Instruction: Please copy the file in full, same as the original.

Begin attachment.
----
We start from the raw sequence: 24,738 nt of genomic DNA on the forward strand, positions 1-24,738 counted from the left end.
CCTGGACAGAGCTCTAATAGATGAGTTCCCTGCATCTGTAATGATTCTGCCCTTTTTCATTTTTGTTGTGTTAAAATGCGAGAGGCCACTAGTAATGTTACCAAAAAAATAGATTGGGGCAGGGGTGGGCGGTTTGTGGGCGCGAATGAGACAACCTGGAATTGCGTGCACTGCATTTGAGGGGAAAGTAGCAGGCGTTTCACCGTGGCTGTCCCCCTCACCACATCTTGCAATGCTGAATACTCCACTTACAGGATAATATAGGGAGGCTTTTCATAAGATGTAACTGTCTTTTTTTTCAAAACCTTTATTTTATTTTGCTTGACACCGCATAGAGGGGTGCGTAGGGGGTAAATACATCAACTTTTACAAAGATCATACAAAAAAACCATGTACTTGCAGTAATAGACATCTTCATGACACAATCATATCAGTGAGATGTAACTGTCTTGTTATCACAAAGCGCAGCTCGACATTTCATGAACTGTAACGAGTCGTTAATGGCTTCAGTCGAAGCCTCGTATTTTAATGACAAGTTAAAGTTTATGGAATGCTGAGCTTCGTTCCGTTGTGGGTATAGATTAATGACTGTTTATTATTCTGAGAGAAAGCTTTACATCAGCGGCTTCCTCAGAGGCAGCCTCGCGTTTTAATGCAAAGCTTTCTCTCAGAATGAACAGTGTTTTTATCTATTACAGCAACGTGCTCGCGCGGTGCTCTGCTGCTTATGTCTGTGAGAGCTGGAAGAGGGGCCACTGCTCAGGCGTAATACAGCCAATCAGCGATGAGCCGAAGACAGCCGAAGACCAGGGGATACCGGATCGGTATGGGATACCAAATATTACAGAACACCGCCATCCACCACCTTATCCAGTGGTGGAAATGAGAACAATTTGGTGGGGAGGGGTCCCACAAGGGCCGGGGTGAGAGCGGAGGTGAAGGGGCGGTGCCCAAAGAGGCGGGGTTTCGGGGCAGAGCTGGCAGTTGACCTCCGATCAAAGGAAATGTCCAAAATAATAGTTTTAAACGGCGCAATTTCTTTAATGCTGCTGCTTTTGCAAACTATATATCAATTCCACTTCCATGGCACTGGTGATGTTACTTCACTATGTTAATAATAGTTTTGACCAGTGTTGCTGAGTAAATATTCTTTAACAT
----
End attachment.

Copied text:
We start from the raw sequence: 24,738 nt of genomic DNA on the forward strand, positions 1-24,738 counted from the left end.
CCTGGACAGAGCTCTAATAGATGAGTTCCCTGCATCTGTAATGATTCTGCCCTTTTTCATTTTTGTTGTGTTAAAATGCGAGAGGCCACTAGTAATGTTACCAAAAAAATAGATTGGGGCAGGGGTGGGCGGTTTGTGGGCGCGAATGAGACAACCTGGAATTGCGTGCACTGCATTTGAGGGGAAAGTAGCAGGCGTTTCACCGTGGCTGTCCCCCTCACCACATCTTGCAATGCTGAATACTCCACTTACAGGATAATATAGGGAGGCTTTTCATAAGATGTAACTGTCTTTTTTTTCAAAACCTTTATTTTATTTTGCTTGACACCGCATAGAGGGGTGCGTAGGGGGTAAATACATCAACTTTTACAAAGATCATACAAAAAAACCATGTACTTGCAGTAATAGACATCTTCATGACACAATCATATCAGTGAGATGTAACTGTCTTGTTATCACAAAGCGCAGCTCGACATTTCATGAACTGTAACGAGTCGTTAATGGCTTCAGTCGAAGCCTCGTATTTTAATGACAAGTTAAAGTTTATGGAATGCTGAGCTTCGTTCCGTTGTGGGTATAGATTAATGACTGTTTATTATTCTGAGAGAAAGCTTTACATCAGCGGCTTCCTCAGAGGCAGCCTCGCGTTTTAATGCAAAGCTTTCTCTCAGAATGAACAGTGTTTTTATCTATTACAGCAACGTGCTCGCGCGGTGCTCTGCTGCTTATGTCTGTGAGAGCTGGAAGAGGGGCCACTGCTCAGGCGTAATACAGCCAATCAGCGATGAGCCGAAGACAGCCGAAGACCAGGGGATACCGGATCGGTATGGGATACCAAATATTACAGAACACCGCCATCCACCACCTTATCCAGTGGTGGAAATGAGAACAATTTGGTGGGGAGGGGTCCCACAAGGGCCGGGGTGAGAGCGGAGGTGAAGGGGCGGTGCCCAAAGAGGCGGGGTTTCGGGGCAGAGCTGGCAGTTGACCTCCGATCAAAGGAAATGTCCAAAATAATAGTTTTAAACGGCGCAATTTCTTTAATGCTGCTGCTTTTGCAAACTATATATCAATTCCACTTCCATGGCACTGGTGATGTTACTTCACTATGTTAATAATAGTTTTGACCAGTGTTGCTGAGTAAATATTCTTTAACAT